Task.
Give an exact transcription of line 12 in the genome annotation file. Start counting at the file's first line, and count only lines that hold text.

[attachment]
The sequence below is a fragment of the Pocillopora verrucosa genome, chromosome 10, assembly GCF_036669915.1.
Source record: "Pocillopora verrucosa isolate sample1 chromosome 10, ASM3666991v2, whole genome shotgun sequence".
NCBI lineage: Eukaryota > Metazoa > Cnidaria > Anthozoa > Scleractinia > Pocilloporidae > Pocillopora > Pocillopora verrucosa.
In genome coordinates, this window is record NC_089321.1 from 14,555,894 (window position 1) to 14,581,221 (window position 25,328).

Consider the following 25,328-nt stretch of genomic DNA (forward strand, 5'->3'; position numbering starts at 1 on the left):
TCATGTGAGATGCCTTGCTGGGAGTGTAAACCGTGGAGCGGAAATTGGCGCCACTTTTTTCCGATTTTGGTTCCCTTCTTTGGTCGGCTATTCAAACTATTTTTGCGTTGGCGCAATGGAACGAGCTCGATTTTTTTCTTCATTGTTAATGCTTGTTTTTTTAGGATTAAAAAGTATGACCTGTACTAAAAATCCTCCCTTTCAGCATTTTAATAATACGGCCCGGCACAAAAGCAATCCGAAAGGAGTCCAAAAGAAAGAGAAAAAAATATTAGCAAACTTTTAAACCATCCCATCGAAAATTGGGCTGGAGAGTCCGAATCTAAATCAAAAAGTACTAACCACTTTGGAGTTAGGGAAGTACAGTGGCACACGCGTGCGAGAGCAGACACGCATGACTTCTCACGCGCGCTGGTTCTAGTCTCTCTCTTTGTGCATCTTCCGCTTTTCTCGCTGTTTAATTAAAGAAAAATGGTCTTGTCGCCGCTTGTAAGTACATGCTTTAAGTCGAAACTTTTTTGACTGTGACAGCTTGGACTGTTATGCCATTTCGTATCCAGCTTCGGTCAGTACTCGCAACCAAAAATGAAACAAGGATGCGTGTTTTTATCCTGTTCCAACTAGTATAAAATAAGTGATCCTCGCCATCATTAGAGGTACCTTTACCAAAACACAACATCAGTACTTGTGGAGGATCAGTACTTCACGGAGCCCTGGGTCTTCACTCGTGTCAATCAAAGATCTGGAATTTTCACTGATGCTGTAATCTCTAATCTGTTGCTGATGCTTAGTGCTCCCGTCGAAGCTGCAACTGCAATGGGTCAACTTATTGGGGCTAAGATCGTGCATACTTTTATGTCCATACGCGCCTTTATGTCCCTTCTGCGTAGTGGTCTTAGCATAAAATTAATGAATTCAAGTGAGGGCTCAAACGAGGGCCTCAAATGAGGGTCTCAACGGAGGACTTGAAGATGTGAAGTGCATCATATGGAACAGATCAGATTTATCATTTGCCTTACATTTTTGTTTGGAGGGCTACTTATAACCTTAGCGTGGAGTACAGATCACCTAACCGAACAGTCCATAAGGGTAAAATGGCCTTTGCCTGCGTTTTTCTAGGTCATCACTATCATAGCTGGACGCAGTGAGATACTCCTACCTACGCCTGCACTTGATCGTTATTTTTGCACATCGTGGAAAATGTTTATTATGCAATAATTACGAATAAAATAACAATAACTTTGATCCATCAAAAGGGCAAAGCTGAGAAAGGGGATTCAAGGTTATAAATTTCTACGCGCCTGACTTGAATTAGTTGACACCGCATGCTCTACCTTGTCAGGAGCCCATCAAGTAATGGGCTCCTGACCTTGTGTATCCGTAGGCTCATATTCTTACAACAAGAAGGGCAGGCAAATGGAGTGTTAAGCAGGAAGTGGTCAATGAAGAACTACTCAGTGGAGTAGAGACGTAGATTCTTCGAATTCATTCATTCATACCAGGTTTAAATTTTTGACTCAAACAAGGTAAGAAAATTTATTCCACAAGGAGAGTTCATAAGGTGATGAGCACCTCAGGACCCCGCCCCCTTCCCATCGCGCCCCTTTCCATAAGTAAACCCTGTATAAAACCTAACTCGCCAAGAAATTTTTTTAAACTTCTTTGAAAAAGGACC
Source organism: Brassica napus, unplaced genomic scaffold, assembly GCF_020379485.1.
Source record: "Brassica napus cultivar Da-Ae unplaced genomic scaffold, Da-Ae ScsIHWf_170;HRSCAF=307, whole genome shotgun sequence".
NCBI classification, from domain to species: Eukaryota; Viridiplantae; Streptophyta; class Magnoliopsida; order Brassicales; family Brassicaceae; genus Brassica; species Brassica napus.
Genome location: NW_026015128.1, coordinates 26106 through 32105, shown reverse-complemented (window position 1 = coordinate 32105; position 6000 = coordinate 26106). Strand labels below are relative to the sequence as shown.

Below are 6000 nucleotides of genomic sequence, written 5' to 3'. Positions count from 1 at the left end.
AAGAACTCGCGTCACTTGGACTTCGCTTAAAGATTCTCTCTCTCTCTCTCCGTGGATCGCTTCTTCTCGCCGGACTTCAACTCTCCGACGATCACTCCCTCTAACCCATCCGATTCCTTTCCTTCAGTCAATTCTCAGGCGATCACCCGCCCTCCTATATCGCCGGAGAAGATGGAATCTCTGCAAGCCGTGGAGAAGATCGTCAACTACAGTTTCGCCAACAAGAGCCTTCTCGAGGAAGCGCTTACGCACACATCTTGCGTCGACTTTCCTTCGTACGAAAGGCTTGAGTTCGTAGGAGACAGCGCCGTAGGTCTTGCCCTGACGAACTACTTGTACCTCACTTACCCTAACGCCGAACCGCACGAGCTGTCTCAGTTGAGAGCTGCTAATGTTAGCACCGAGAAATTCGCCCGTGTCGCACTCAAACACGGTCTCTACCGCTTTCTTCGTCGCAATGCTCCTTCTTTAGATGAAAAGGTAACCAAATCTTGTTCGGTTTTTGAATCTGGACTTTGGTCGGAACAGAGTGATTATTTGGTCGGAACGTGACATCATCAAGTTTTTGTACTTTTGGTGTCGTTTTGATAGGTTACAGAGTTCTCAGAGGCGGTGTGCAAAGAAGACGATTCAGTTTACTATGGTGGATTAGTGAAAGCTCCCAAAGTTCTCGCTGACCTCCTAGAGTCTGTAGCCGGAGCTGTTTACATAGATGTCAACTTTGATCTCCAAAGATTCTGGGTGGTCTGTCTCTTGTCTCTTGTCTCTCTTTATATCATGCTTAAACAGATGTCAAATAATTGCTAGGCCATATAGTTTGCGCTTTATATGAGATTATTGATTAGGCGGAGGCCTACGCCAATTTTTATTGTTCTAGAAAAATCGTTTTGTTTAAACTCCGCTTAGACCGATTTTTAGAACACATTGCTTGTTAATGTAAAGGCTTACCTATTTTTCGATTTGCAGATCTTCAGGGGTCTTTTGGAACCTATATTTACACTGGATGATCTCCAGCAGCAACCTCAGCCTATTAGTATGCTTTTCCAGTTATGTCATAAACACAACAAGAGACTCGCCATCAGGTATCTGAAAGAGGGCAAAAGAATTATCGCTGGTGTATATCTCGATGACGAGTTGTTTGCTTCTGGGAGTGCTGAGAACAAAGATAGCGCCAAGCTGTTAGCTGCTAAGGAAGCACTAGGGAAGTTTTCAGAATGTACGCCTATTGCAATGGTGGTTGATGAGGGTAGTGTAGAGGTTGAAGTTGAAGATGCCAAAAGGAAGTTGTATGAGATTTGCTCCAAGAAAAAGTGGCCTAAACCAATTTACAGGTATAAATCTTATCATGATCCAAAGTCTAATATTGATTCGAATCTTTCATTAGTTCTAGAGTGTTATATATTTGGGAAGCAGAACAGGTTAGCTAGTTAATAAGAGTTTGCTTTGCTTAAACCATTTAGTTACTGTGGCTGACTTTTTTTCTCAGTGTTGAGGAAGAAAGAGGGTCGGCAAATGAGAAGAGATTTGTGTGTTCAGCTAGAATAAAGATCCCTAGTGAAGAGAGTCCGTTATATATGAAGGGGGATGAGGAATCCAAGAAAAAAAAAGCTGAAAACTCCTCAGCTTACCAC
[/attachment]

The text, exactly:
AAGAACTCGCGTCACTTGGACTTCGCTTAAAGATTCTCTCTCTCTCTCTCCGTGGATCGCTTCTTCTCGCCGGACTTCAACTCTCCGACGATCACTCCCTCTAACCCATCCGATTCCTTTCCTTCAGTCAATTCTCAGGCGATCACCCGCCCTCCTATATCGCCGGAGAAGATGGAATCTCTGCAAGCCGTGGAGAAGATCGTCAACTACAGTTTCGCCAACAAGAGCCTTCTCGAGGAAGCGCTTACGCACACATCTTGCGTCGACTTTCCTTCGTACGAAAGGCTTGAGTTCGTAGGAGACAGCGCCGTAGGTCTTGCCCTGACGAACTACTTGTACCTCACTTACCCTAACGCCGAACCGCACGAGCTGTCTCAGTTGAGAGCTGCTAATGTTAGCACCGAGAAATTCGCCCGTGTCGCACTCAAACACGGTCTCTACCGCTTTCTTCGTCGCAATGCTCCTTCTTTAGATGAAAAGGTAACCAAATCTTGTTCGGTTTTTGAATCTGGACTTTGGTCGGAACAGAGTGATTATTTGGTCGGAACGTGACATCATCAAGTTTTTGTACTTTTGGTGTCGTTTTGATAGGTTACAGAGTTCTCAGAGGCGGTGTGCAAAGAAGACGATTCAGTTTACTATGGTGGATTAGTGAAAGCTCCCAAAGTTCTCGCTGACCTCCTAGAGTCTGTAGCCGGAGCTGTTTACATAGATGTCAACTTTGATCTCCAAAGATTCTGGGTGGTCTGTCTCTTGTCTCTTGTCTCTCTTTATATCATGCTTAAACAGATGTCAAATAATTGCTAGGCCATATAGTTTGCGCTTTATATGAGATTATTGATTAGGCGGAGGCCTACGCCAATTTTTATTGTTCTAGAAAAATCGTTTTGTTTAAACTCCGCTTAGACCGATTTTTAGAACACATTGCTTGTTAATGTAAAGGCTTACCTATTTTTCGATTTGCAGATCTTCAGGGGTCTTTTGGAACCTATATTTACACTGGATGATCTCCAGCAGCAACCTCAGCCTATTAGTATGCTTTTCCAGTTATGTCATAAACACAACAAGAGACTCGCCATCAGGTATCTGAAAGAGGGCAAAAGAATTATCGCTGGTGTATATCTCGATGACGAGTTGTTTGCTTCTGGGAGTGCTGAGAACAAAGATAGCGCCAAGCTGTTAGCTGCTAAGGAAGCACTAGGGAAGTTTTCAGAATGTACGCCTATTGCAATGGTGGTTGATGAGGGTAGTGTAGAGGTTGAAGTTGAAGATGCCAAAAGGAAGTTGTATGAGATTTGCTCCAAGAAAAAGTGGCCTAAACCAATTTACAGGTATAAATCTTATCATGATCCAAAGTCTAATATTGATTCGAATCTTTCATTAGTTCTAGAGTGTTATATATTTGGGAAGCAGAACAGGTTAGCTAGTTAATAAGAGTTTGCTTTGCTTAAACCATTTAGTTACTGTGGCTGACTTTTTTTCTCAGTGTTGAGGAAGAAAGAGGGTCGGCAAATGAGAAGAGATTTGTGTGTTCAGCTAGAATAAAGATCCCTAGTGAAGAGAGTCCGTTATATATGAAGGGGGATGAGGAATCCAAGAAAAAAAAAGCTGAAAACTCCTCAGCTTACCAC